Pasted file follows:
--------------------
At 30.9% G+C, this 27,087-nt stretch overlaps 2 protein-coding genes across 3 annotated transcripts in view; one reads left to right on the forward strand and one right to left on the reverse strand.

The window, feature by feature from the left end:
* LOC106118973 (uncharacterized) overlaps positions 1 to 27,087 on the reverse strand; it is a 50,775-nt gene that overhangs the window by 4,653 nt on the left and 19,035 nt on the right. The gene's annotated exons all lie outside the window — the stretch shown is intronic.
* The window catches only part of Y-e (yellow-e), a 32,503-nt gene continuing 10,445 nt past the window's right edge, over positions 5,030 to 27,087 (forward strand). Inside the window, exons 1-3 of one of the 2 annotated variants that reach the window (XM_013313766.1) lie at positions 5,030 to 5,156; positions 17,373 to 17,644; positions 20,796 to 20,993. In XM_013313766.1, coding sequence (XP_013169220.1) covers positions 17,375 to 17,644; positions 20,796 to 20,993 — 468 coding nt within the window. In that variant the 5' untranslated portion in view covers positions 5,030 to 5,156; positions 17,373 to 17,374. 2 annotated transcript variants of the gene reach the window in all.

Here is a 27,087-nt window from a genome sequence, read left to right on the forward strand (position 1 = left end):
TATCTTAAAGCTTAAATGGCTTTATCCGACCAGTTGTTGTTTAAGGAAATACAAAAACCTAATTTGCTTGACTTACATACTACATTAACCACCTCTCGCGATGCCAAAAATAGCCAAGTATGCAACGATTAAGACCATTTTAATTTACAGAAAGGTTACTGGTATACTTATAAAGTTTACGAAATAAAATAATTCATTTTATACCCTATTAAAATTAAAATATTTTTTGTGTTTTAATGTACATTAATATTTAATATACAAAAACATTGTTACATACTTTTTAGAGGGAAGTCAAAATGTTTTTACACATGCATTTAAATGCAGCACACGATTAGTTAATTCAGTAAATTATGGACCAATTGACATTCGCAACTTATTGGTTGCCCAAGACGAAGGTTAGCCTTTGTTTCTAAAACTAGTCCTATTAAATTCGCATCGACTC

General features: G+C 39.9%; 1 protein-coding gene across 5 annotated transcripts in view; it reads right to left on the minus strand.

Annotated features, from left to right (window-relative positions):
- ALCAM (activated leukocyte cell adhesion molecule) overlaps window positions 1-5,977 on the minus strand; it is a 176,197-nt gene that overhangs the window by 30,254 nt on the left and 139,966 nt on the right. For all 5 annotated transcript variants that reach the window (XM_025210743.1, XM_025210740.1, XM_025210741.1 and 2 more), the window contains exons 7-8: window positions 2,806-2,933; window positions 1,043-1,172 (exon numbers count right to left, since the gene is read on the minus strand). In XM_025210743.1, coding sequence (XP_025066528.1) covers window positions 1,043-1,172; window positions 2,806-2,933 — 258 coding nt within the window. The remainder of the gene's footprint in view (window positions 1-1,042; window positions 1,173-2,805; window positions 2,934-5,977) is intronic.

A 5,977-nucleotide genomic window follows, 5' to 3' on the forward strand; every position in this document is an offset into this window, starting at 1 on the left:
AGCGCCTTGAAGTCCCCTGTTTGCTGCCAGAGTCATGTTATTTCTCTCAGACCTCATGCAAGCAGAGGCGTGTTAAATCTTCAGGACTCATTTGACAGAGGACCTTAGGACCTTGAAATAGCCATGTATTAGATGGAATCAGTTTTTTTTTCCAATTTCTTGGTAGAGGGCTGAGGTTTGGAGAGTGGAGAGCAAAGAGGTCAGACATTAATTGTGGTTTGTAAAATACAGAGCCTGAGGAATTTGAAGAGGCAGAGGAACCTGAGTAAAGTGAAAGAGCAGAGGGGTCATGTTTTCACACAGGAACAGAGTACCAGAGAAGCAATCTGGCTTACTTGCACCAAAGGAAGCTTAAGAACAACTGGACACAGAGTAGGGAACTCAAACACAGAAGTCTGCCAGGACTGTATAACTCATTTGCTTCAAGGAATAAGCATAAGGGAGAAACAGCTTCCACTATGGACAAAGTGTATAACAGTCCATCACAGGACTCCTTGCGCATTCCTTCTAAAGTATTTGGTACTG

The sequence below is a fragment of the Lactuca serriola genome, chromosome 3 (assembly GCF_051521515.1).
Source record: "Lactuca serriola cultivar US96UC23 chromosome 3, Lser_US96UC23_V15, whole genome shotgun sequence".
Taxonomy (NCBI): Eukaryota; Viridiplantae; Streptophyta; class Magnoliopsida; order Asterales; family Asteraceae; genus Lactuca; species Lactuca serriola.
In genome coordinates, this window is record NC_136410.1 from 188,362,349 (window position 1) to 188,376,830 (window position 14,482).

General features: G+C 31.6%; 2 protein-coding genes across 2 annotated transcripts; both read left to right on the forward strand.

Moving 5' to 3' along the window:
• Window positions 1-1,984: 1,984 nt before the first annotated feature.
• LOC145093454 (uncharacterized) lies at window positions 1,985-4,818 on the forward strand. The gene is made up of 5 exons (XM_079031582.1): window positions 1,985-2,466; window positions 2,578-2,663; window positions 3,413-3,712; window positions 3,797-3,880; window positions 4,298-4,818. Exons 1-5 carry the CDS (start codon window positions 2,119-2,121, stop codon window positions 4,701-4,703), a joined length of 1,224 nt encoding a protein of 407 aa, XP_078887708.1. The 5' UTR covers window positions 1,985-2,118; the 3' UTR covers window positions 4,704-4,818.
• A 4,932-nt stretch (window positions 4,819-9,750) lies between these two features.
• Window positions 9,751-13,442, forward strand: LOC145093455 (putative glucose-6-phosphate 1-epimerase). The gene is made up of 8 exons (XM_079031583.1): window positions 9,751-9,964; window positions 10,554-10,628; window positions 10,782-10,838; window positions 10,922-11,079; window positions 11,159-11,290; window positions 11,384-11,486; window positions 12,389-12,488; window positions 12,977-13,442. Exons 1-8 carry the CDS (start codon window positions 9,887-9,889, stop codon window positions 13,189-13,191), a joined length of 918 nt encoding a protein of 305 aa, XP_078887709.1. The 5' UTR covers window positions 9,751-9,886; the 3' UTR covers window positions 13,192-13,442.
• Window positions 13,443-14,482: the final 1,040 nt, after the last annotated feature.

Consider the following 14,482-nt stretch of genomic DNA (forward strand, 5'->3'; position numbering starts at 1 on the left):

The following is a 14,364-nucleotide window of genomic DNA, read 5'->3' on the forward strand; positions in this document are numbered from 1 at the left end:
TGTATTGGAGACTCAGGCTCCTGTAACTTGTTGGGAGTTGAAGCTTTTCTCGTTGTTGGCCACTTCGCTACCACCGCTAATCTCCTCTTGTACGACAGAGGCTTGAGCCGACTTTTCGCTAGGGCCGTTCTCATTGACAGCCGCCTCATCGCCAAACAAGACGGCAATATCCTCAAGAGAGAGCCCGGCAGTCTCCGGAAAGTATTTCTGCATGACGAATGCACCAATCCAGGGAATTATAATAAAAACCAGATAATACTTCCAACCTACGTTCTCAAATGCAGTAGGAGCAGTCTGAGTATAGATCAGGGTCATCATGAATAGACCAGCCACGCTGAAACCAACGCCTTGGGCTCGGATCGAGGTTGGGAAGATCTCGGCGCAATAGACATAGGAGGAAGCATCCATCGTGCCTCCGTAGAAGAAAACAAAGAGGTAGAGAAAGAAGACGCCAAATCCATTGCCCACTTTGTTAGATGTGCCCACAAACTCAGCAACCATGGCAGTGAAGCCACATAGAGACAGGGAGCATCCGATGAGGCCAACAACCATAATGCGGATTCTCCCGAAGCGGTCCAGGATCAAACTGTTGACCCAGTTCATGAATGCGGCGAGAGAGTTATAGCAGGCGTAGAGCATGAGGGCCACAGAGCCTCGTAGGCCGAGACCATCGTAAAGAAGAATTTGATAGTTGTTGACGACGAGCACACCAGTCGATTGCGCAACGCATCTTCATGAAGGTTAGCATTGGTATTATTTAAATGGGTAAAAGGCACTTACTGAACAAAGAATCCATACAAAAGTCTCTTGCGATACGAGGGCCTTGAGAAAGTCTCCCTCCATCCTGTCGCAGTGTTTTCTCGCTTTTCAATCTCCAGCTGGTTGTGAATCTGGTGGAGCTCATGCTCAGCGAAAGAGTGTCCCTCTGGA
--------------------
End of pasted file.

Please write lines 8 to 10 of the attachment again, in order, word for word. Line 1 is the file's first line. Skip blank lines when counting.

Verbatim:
Annotated features, from left to right (window-relative positions):
- ALCAM (activated leukocyte cell adhesion molecule) overlaps window positions 1-5,977 on the minus strand; it is a 176,197-nt gene that overhangs the window by 30,254 nt on the left and 139,966 nt on the right. For all 5 annotated transcript variants that reach the window (XM_025210743.1, XM_025210740.1, XM_025210741.1 and 2 more), the window contains exons 7-8: window positions 2,806-2,933; window positions 1,043-1,172 (exon numbers count right to left, since the gene is read on the minus strand). In XM_025210743.1, coding sequence (XP_025066528.1) covers window positions 1,043-1,172; window positions 2,806-2,933 — 258 coding nt within the window. The remainder of the gene's footprint in view (window positions 1-1,042; window positions 1,173-2,805; window positions 2,934-5,977) is intronic.

A 5,977-nucleotide genomic window follows, 5' to 3' on the forward strand; every position in this document is an offset into this window, starting at 1 on the left: